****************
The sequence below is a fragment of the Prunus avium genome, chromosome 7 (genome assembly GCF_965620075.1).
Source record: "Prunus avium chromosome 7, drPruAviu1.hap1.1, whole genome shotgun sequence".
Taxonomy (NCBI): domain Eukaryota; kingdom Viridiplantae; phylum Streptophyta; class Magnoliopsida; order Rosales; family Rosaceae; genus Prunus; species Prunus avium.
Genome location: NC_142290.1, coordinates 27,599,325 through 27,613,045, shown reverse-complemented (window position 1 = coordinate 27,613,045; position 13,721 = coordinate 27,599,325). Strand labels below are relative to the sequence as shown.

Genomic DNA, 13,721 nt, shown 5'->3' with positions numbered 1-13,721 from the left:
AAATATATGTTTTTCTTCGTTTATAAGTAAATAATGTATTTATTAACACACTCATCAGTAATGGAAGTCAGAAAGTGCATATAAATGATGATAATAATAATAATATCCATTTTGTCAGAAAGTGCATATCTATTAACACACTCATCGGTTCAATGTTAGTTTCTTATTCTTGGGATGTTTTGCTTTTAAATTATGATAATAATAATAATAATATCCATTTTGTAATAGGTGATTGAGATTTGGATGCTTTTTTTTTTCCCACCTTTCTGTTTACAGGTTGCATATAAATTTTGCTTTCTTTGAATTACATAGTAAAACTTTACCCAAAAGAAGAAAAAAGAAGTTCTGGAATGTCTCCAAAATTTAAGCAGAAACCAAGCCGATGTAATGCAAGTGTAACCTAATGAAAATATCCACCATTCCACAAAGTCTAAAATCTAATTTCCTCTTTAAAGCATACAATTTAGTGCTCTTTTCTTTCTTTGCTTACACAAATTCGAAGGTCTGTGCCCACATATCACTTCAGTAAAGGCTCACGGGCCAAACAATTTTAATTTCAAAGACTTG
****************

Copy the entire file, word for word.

The sequence below is a fragment of the Prunus avium genome, chromosome 7 (genome assembly GCF_965620075.1).
Source record: "Prunus avium chromosome 7, drPruAviu1.hap1.1, whole genome shotgun sequence".
Taxonomy (NCBI): domain Eukaryota; kingdom Viridiplantae; phylum Streptophyta; class Magnoliopsida; order Rosales; family Rosaceae; genus Prunus; species Prunus avium.
Genome location: NC_142290.1, coordinates 27,599,325 through 27,613,045, shown reverse-complemented (window position 1 = coordinate 27,613,045; position 13,721 = coordinate 27,599,325). Strand labels below are relative to the sequence as shown.

Genomic DNA, 13,721 nt, shown 5'->3' with positions numbered 1-13,721 from the left:
AAATATATGTTTTTCTTCGTTTATAAGTAAATAATGTATTTATTAACACACTCATCAGTAATGGAAGTCAGAAAGTGCATATAAATGATGATAATAATAATAATATCCATTTTGTCAGAAAGTGCATATCTATTAACACACTCATCGGTTCAATGTTAGTTTCTTATTCTTGGGATGTTTTGCTTTTAAATTATGATAATAATAATAATAATATCCATTTTGTAATAGGTGATTGAGATTTGGATGCTTTTTTTTTTCCCACCTTTCTGTTTACAGGTTGCATATAAATTTTGCTTTCTTTGAATTACATAGTAAAACTTTACCCAAAAGAAGAAAAAAGAAGTTCTGGAATGTCTCCAAAATTTAAGCAGAAACCAAGCCGATGTAATGCAAGTGTAACCTAATGAAAATATCCACCATTCCACAAAGTCTAAAATCTAATTTCCTCTTTAAAGCATACAATTTAGTGCTCTTTTCTTTCTTTGCTTACACAAATTCGAAGGTCTGTGCCCACATATCACTTCAGTAAAGGCTCACGGGCCAAACAATTTTAATTTCAAAGACTTG